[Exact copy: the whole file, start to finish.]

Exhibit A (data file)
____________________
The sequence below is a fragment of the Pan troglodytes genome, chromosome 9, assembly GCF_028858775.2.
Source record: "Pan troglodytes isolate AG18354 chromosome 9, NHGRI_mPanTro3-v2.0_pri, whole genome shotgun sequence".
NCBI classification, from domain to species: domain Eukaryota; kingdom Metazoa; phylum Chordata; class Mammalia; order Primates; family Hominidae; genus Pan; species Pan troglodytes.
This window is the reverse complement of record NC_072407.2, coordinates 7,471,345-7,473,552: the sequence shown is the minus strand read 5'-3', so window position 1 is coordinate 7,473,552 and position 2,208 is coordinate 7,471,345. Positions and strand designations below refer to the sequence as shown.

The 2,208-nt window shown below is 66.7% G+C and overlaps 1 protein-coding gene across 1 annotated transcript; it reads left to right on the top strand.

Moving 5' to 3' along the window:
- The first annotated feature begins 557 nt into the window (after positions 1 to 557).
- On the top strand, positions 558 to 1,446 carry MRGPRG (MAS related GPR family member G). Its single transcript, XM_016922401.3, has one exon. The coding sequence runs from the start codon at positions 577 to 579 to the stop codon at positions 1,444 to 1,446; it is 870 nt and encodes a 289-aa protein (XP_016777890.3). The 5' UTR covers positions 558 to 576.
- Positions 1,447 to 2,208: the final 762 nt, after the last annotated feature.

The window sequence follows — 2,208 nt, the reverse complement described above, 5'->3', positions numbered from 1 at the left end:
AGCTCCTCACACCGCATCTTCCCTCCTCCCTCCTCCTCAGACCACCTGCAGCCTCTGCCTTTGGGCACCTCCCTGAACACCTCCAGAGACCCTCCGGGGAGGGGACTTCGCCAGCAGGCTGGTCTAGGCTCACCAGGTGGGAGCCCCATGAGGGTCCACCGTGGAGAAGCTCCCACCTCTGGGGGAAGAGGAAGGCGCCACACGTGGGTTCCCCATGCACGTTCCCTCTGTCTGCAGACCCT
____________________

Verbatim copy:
The sequence below is a fragment of the Pan troglodytes genome, chromosome 9, assembly GCF_028858775.2.
Source record: "Pan troglodytes isolate AG18354 chromosome 9, NHGRI_mPanTro3-v2.0_pri, whole genome shotgun sequence".
NCBI classification, from domain to species: domain Eukaryota; kingdom Metazoa; phylum Chordata; class Mammalia; order Primates; family Hominidae; genus Pan; species Pan troglodytes.
This window is the reverse complement of record NC_072407.2, coordinates 7,471,345-7,473,552: the sequence shown is the minus strand read 5'-3', so window position 1 is coordinate 7,473,552 and position 2,208 is coordinate 7,471,345. Positions and strand designations below refer to the sequence as shown.

The 2,208-nt window shown below is 66.7% G+C and overlaps 1 protein-coding gene across 1 annotated transcript; it reads left to right on the top strand.

Moving 5' to 3' along the window:
- The first annotated feature begins 557 nt into the window (after positions 1 to 557).
- On the top strand, positions 558 to 1,446 carry MRGPRG (MAS related GPR family member G). Its single transcript, XM_016922401.3, has one exon. The coding sequence runs from the start codon at positions 577 to 579 to the stop codon at positions 1,444 to 1,446; it is 870 nt and encodes a 289-aa protein (XP_016777890.3). The 5' UTR covers positions 558 to 576.
- Positions 1,447 to 2,208: the final 762 nt, after the last annotated feature.

The window sequence follows — 2,208 nt, the reverse complement described above, 5'->3', positions numbered from 1 at the left end:
AGCTCCTCACACCGCATCTTCCCTCCTCCCTCCTCCTCAGACCACCTGCAGCCTCTGCCTTTGGGCACCTCCCTGAACACCTCCAGAGACCCTCCGGGGAGGGGACTTCGCCAGCAGGCTGGTCTAGGCTCACCAGGTGGGAGCCCCATGAGGGTCCACCGTGGAGAAGCTCCCACCTCTGGGGGAAGAGGAAGGCGCCACACGTGGGTTCCCCATGCACGTTCCCTCTGTCTGCAGACCCT